U.S. officials say they believe an Arabic talk show last Saturday showing parts of an anti-Muslim video made in the United States was the spark that set off violent attacks on U.S. missions in Libya and Egypt, but acknowledge the broadcast did not prompt a major upgrade in security precautions.

On Tuesday, four Americans, including Ambassador Christopher Stevens, were killed in an attack on the American Consulate in Benghazi, Libya, that U.S. officials said may have been planned by one or more militant factions. On the same day, protesters in Cairo breached the U.S. Embassy’s walls, and the protests have since spread to other countries, including Yemen, Bangladesh and Kuwait.

An Egyptian TV network, al-Nas, broadcast last Saturday what its presenters described as extracts from an English-language film denigrating the Prophet Mohammad, which it said had been uploaded on the YouTube website by “migrant Coptics,” a reference to exiled members of a Christian sect with a large minority presence among Egypt’s Muslim majority.

The clips broadcast on al-Nas were taken from a short film available on the Internet. It is called “Innocence of Muslims,” and portrays the Prophet – played by what appears to be a young American actor – as a womanizer, thug and child molester.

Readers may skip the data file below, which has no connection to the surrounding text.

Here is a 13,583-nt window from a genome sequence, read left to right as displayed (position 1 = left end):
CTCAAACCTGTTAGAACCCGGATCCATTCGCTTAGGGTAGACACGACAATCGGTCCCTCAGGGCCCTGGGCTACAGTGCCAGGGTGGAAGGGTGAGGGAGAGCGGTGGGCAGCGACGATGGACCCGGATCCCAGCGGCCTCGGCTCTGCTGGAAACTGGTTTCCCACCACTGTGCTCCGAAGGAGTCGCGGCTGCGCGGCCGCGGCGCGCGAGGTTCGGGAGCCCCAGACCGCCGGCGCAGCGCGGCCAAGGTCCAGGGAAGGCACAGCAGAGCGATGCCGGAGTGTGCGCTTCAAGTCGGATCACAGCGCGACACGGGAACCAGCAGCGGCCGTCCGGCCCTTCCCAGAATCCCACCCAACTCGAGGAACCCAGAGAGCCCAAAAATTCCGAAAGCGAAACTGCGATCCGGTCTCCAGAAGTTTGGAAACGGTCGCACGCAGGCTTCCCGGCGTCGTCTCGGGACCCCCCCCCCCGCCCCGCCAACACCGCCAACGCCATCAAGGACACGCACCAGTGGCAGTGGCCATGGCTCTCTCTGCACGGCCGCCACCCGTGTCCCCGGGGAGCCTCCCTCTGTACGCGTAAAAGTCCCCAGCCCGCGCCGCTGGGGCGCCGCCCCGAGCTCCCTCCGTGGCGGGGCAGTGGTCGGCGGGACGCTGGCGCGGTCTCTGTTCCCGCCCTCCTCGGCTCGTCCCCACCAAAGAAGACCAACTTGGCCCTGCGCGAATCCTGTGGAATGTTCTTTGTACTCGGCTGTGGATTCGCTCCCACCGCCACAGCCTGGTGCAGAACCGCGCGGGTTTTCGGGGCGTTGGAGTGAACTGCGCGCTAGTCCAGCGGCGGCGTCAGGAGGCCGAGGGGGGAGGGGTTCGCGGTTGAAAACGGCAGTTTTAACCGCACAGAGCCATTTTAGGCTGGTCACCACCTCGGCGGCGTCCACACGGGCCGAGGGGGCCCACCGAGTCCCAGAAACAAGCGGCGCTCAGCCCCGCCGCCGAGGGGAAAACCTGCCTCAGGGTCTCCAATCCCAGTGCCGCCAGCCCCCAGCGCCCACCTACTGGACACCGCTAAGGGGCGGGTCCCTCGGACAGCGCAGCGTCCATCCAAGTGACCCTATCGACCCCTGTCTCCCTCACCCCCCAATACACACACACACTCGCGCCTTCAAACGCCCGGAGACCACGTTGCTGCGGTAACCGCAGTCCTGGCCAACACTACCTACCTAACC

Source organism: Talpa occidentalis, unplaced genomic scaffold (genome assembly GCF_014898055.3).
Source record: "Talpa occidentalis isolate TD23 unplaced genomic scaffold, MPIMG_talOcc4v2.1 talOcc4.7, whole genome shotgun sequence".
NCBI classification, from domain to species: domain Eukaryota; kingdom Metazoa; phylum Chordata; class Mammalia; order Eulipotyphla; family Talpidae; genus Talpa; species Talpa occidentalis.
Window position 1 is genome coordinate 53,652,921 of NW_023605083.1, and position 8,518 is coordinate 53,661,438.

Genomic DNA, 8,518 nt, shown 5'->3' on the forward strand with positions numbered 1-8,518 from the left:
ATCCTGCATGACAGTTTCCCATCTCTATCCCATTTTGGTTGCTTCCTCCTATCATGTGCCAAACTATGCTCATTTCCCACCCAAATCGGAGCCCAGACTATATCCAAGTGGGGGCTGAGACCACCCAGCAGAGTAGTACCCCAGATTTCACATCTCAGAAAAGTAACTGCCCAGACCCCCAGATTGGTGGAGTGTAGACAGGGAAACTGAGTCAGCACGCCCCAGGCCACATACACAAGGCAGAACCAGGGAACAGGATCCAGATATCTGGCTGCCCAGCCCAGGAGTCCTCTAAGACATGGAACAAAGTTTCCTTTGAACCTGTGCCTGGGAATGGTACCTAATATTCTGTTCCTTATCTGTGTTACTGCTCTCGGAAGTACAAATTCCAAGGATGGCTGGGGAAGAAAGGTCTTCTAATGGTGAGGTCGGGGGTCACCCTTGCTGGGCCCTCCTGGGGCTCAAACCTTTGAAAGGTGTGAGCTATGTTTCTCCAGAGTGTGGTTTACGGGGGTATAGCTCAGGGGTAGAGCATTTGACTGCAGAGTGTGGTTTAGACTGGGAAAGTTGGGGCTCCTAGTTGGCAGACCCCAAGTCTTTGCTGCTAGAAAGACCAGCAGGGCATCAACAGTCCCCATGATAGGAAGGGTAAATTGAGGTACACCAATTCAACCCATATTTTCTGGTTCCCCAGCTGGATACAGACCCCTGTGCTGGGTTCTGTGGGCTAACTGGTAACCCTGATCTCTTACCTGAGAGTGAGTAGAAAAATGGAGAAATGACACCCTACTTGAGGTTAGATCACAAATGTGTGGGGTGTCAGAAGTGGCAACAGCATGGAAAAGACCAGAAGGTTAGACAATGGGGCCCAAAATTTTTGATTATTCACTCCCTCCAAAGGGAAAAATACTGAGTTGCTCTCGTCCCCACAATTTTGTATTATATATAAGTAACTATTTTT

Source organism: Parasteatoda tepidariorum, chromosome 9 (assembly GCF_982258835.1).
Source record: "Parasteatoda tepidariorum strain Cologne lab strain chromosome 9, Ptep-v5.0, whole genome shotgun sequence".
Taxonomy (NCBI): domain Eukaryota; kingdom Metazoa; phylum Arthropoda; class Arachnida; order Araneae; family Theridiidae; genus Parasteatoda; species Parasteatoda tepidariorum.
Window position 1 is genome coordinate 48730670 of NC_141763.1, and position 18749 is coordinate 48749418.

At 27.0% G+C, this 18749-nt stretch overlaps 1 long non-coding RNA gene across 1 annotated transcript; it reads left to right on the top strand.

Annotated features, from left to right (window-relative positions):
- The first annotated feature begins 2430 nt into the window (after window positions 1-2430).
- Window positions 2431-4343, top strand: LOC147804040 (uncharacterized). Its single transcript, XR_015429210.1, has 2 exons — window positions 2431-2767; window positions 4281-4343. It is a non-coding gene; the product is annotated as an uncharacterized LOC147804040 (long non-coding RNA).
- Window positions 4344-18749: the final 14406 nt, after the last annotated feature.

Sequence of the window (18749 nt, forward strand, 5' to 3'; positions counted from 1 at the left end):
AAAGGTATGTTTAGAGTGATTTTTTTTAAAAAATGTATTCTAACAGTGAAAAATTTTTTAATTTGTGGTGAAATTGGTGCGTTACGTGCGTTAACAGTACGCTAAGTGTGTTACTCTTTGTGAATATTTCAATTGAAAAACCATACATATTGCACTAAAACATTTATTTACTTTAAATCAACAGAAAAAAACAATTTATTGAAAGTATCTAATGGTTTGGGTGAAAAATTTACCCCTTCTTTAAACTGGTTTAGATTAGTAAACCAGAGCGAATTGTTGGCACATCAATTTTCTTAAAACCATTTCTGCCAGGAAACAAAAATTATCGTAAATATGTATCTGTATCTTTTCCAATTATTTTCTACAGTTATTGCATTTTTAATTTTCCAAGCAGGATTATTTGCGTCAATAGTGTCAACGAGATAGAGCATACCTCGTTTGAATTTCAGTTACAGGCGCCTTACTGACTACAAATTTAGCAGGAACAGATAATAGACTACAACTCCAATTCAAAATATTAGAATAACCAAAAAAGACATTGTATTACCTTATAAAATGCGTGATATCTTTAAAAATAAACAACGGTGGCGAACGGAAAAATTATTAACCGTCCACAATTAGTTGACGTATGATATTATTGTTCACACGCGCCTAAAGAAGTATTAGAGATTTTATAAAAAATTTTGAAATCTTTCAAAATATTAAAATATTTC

Three U.S. officials said the broadcast did not prompt strong warnings from intelligence agencies or the State Department of possible threats to U.S. diplomatic missions in the Islamic world.

One official, who like the others spoke on condition of anonymity, said there was at least one specific warning about possible unrest in the region that was circulated within the government, but was not so alarming as to lead to a major upgrade in security for a possible emergency.

The lack of a major upgrade in precautions may show how difficult it is for officials to assess threats that first emerge on social media. The threats can seemingly come out of nowhere and gather strength rapidly.

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